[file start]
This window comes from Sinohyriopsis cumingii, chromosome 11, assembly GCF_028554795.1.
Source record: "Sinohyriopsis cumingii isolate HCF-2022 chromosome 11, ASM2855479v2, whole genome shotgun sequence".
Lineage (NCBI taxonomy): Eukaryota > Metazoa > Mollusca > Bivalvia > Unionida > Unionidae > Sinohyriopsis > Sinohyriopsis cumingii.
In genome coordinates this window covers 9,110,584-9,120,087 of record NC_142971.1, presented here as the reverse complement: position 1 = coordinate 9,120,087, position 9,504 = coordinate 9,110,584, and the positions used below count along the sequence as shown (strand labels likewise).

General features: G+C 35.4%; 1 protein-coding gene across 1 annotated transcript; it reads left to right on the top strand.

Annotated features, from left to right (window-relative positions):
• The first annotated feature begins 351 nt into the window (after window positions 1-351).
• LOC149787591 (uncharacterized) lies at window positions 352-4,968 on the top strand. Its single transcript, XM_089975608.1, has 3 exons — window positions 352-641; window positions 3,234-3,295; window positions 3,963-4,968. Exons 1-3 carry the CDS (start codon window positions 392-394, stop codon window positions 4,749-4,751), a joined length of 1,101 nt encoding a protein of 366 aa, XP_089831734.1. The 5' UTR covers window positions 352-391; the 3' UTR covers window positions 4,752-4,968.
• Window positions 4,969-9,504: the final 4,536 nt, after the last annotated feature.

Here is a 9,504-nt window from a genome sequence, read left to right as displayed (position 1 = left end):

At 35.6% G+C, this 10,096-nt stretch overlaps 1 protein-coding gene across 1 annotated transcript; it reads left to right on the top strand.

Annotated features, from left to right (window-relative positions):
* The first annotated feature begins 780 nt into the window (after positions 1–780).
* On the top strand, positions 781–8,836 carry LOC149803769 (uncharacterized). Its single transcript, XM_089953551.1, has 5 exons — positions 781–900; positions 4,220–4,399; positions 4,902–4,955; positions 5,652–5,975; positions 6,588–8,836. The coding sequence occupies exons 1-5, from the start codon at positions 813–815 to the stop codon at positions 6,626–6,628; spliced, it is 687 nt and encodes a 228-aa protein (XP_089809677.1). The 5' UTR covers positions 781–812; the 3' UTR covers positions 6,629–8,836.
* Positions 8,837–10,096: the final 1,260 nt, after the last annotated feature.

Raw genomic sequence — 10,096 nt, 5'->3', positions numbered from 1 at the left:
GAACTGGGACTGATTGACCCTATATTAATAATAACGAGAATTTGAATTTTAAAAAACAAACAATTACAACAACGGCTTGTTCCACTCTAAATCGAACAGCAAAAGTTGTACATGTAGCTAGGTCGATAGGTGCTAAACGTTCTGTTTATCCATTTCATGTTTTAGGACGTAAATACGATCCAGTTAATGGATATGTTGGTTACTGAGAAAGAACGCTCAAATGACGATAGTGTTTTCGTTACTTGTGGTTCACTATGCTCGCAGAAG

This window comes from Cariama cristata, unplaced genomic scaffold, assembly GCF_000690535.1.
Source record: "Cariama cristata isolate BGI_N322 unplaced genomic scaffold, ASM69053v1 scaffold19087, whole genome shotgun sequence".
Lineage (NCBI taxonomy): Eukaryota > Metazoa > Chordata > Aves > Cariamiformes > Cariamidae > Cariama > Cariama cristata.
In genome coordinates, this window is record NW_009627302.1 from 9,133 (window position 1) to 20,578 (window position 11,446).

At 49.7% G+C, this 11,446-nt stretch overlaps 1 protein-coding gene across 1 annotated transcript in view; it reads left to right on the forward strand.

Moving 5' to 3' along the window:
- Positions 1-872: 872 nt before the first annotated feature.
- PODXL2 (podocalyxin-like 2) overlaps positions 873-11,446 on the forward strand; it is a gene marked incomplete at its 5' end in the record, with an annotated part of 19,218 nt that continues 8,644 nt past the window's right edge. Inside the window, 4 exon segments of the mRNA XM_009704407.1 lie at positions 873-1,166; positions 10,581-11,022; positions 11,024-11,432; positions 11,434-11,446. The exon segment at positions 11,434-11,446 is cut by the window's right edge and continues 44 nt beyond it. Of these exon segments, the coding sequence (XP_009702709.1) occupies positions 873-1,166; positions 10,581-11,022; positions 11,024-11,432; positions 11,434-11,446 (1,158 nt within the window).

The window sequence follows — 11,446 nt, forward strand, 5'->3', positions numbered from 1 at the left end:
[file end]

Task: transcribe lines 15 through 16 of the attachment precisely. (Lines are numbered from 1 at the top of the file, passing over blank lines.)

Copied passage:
* Positions 8,837–10,096: the final 1,260 nt, after the last annotated feature.

Raw genomic sequence — 10,096 nt, 5'->3', positions numbered from 1 at the left: